Steelers seek to end title-game woes
Ben Roethlisberger suffered his first cut as an NFL quarterback the last time the Steelers hosted an AFC Championship Game, and he hasn't forgotten that it was self-inflicted.
"I didn't play so well," said Roethlisberger, who threw three interceptions in a 41-27 loss to the New England Patriots in January 2005. "So, I'll be looking for a little redemption."
So will the Steelers when they host the Ravens in Sunday's AFC Championship Game.
They have lost four of the last five conference title games played in Pittsburgh and will try to reverse that trend when Baltimore visits for what should be the equivalent of a back-alley fight at Heinz Field.
When asked if the Steelers' past woes in AFC Championship Games have any relevancy when it comes to Sunday, right tackle Willie Colon said, "You mean like a curse?"
It sure probably feels that way to Steelers fans.
The Steelers have lost in all manner of ways when they have played at home with the Super Bowl on the line.
Breakdowns in the secondary, special teams blunders and error-prone quarterbacks have all contributed the Steelers losing four of the five AFC title games they have played at home since 1995.
Their lone win came only after a Hail Mary pass by Colts quarterback Jim Harbaugh, the brother of Ravens coach John Harbaugh, fell incomplete by a couple of inches on the game's final play.
"You can't really get caught up in the past," Colon said. "One thing I know is you can't take any playoff situation for granted. That's the one thing I learned from Hines Ward."
Colon made his first postseason start last season, and before the Steelers' AFC wild-card game against Jacksonville he remembers Ward exhorting his teammates to seize the moment.
That is something they have rarely been able to do in recent AFC Championship games at home. If there is one reason to believe Sunday will be different, it is Roethlisberger.
He is a veteran of AFC Championship Games; this will be his third one in five NFL seasons. Ravens quarterback Joe Flacco, by comparison, is a rookie who will be playing in his third playoff game.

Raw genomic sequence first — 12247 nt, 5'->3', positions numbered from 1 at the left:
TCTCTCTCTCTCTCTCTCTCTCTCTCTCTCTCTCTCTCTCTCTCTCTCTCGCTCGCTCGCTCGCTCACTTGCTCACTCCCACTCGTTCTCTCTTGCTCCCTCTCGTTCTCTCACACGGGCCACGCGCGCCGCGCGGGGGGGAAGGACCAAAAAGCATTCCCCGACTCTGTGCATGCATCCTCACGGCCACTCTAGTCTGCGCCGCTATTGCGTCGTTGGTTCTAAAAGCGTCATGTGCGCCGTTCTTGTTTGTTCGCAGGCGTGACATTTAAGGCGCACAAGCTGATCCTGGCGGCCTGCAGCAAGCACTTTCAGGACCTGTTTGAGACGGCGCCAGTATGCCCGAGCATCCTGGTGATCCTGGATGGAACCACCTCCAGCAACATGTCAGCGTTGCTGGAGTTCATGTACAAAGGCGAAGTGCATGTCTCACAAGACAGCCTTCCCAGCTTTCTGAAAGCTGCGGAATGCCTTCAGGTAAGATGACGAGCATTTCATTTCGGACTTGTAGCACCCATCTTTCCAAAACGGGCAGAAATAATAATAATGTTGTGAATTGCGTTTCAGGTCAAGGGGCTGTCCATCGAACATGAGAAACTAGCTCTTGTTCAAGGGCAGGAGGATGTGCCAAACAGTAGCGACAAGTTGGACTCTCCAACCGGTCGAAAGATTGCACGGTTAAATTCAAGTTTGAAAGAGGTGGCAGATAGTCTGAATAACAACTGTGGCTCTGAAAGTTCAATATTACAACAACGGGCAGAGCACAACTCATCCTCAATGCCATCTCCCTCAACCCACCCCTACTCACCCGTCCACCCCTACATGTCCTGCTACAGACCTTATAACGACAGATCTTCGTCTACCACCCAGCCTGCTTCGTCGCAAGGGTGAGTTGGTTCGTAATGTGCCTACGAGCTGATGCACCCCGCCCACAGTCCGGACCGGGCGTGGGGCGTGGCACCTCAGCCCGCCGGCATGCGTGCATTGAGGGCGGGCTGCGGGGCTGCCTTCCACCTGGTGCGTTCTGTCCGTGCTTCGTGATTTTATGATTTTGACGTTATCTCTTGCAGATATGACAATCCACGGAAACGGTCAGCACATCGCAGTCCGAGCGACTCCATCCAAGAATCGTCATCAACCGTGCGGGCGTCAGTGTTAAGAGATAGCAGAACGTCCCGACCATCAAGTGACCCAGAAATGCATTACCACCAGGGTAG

Roethlisberger showed his postseason seasoning in the Steelers' 35-24 win over San Diego last Sunday. He passed for 181 yards and a touchdown and impressed coach Mike Tomlin with the way he ran a Steelers offense that found the end zone four times.
Roethlisberger did not show any ill effects from the concussion that knocked him out of the Steelers' regular-season finale on Dec. 28. And the bye week that preceded the Steelers' AFC divisional playoff game didn't just help Roethlisberger clear his head, Tomlin said.
"I was impressed with how he threw the ball, the liveliness in his arm," Tomlin said. "He launched a couple of those deep balls."
The one thing Roethlisberger would like to heave is any lingering memories from the last time he played in an AFC Championship Game in Pittsburgh. He threw more interceptions against the Patriots than he had during a seven-game stretch in the regular season, and the Steelers couldn't overcome the costly turnovers. The loss marked Roethlisberger's first one as an NFL starting quarterback.
One big diference between Roethlisberger then and the one that will be under center Sunday: this is now his offense, and Tomlin said Roethlisberger has acted accordingly.
"I just like the way he has been preparing," Tomlin said. "Last week he was extremely sharp, deep balls, play action, communication, just being a great leader and exuding the quiet confidence that comes with his job. I expect that to continue."
The Steelers will try to snap a three-game home losing streak in the AFC Championship Game on Sunday when they host the Ravens. Here is a look at how the Steelers have fared in recent AFC title games they have played in Pittsburgh.
Date — Opponent — Result
1⁄23⁄2005 — Patriots — L, 41-27
Patriots jump on Steelers early and never look back, as Ben Roethlisberger throws three interceptions and loses his first NFL game as a starter.
1⁄27⁄2002 — Patriots — L, 24-17
Drew Bledsoe plays well in relief of the injured Tom Brady, and New England scores a pair of special teams touchdowns in upset of Steelers.
1⁄11/1998 — Broncos — L, 24-21
Four Kordell Stewart turnovers doom Steelers, and Denver's John Elway goes on to win his first Super Bowl.
1⁄14/1996 — Colts — W, 20-16
Mere inches separate Steelers from another heartbreaking loss, as Colts nearly complete "Hail Mary" pass on final play of the game.
1⁄15/1995 — Chargers — L, 17-13
Chargers hit a couple of long pass plays and make late defensive stand to hand the Steelers one of the more stunning losses in franchise history.
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